, briefly took over command. Several cautious probing attacks by the German naval infantry, Danzig SS and police and Wehrmacht were again repulsed by the Poles; at 0300, during one of these attacks, they sent a burning train against the land bridge, but this failed when the terrified driver decoupled too early. It failed to reach the oil cistern and set ablaze the forest, valuable for cover. The flaming wagons gave a perfect field of fire and the Germans suffered heavy losses. A second fire-train attack came in the afternoon but it too failed. In the meantime, Polskie Radio
Polskie Radio
Polskie Radio Spółka Akcyjna is Poland's national publicly funded radio broadcasting organization.- History :Polskie Radio was founded on 18 August 1925 and began making regular broadcasts from Warsaw on 18 April 1926....

 continuously broadcast the message "Westerplatte still fights on" each morning of the battle. A second war council was held and the Major was set to surrender; the German Army was now outside Warsaw and gangrene
Gangrene is a serious and potentially life-threatening condition that arises when a considerable mass of body tissue dies . This may occur after an injury or infection, or in people suffering from any chronic health problem affecting blood circulation. The primary cause of gangrene is reduced blood...

 had started to appear among the wounded. At 0430 September 7, the Germans opened intense fire on Westerplatte which lasted to 0700. Flamethrowers destroyed Guardhouse 2 and damaged 1 and 4. The besieged garrison lacked sufficient water and medical supplies; Cpt. Mieczysław Słaby, the WST medical officer, was unable to maintain basic care of wounded soldiers.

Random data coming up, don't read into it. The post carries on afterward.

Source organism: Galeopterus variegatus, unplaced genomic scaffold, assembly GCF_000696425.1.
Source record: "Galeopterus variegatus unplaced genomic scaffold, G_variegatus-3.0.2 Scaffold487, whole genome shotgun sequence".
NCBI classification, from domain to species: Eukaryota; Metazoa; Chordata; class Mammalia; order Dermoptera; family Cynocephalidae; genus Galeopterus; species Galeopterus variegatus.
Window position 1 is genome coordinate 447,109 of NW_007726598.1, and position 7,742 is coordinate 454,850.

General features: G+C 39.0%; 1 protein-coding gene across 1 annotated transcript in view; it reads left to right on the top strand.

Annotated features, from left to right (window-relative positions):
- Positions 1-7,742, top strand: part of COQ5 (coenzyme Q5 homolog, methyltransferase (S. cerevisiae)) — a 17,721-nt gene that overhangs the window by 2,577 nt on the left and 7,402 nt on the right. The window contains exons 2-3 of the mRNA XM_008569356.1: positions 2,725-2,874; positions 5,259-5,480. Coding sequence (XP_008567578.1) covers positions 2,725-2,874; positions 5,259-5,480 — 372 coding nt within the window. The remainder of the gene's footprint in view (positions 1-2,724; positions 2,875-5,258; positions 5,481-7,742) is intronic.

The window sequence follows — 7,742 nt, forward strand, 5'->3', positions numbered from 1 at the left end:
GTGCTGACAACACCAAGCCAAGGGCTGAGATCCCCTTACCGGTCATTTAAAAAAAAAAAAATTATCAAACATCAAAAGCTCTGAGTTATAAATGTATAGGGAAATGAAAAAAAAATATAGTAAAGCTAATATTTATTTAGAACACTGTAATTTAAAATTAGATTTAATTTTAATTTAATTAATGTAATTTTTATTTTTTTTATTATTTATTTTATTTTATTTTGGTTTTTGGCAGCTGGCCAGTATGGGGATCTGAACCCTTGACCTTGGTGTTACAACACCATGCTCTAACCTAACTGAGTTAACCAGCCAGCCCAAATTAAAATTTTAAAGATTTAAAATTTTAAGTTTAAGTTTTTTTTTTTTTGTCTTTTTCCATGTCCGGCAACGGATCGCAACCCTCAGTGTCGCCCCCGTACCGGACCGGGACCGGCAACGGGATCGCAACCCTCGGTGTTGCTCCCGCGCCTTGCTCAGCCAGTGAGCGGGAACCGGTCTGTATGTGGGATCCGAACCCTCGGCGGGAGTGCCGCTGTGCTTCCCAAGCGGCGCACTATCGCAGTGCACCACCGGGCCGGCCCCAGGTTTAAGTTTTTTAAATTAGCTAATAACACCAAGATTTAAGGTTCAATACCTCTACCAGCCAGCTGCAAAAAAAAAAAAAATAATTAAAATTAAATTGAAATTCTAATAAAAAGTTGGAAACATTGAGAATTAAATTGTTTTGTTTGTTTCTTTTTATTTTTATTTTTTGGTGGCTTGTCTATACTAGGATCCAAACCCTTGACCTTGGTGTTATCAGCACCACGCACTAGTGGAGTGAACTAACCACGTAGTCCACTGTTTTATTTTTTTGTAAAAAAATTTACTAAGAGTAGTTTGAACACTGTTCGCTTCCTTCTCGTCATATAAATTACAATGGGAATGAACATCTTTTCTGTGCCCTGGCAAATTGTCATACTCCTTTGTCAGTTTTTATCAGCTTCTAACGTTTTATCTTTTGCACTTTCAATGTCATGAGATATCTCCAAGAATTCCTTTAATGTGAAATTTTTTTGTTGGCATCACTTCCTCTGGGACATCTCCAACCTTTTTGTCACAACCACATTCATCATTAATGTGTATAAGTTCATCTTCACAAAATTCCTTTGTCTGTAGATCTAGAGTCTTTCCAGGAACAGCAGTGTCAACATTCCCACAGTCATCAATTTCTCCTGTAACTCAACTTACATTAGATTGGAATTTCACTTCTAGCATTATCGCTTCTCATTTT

At 0945 the white flag appeared; the Polish defense had impressed the Germans so much that the German commander, General
A general officer is an officer of high military rank, usually in the army, and in some nations, the air force. The term is widely used by many nations of the world, and when a country uses a different term, there is an equivalent title given....

 Friedrich-Georg Eberhardt, allowed Sucharski to retain his ceremonial szabla
Szabla is the Polish word for sabre. It specifically refers to an Eastern European one-edged sabre-like mêlée weapon with a curved blade and, in most cases, a two-bladed tip called a feather . Initially used by light cavalry, with time it also evolved into a variety of arms used both for martial...

 (Polish sabre
The sabre or saber is a kind of backsword that usually has a curved, single-edged blade and a rather large hand guard, covering the knuckles of the hand as well as the thumb and forefinger...

) in captivity (it was apparently confiscated later). At the same time Polish wireless operator Kazimierz Rasiński was murdered by Germans after the capitulation; after brutal interrogation, he had refused to hand over radio codes and was shot.

Sucharski surrendered the post to Kleikamp and the Germans paraded in full order when the Polish garrison marched out, still proud and erect. In all, approximately 3,400 Germans were tied up by being engaged in the week-long action against the small Polish garrison.


The exact figures of German losses remain unknown, but are now often estimated to be in range of 200 to 300 killed and wounded or sometimes more. Some of them might actually have been hit by friendly fire
Friendly fire
Friendly fire is inadvertent firing towards one's own or otherwise friendly forces while attempting to engage enemy forces, particularly where this results in injury or death. A death resulting from a negligent discharge is not considered friendly fire...

, in particular from the battleship, which was initially anchored too close to its target. Polish casualties were much lower, including 15 to 20 killed and 53 wounded. There is a controversy regarding the burial site discovered in 1940, containing the bodies of five unidentified Polish soldiers who were possibly executed by their comrades for attempted desertion
In military terminology, desertion is the abandonment of a "duty" or post without permission and is done with the intention of not returning...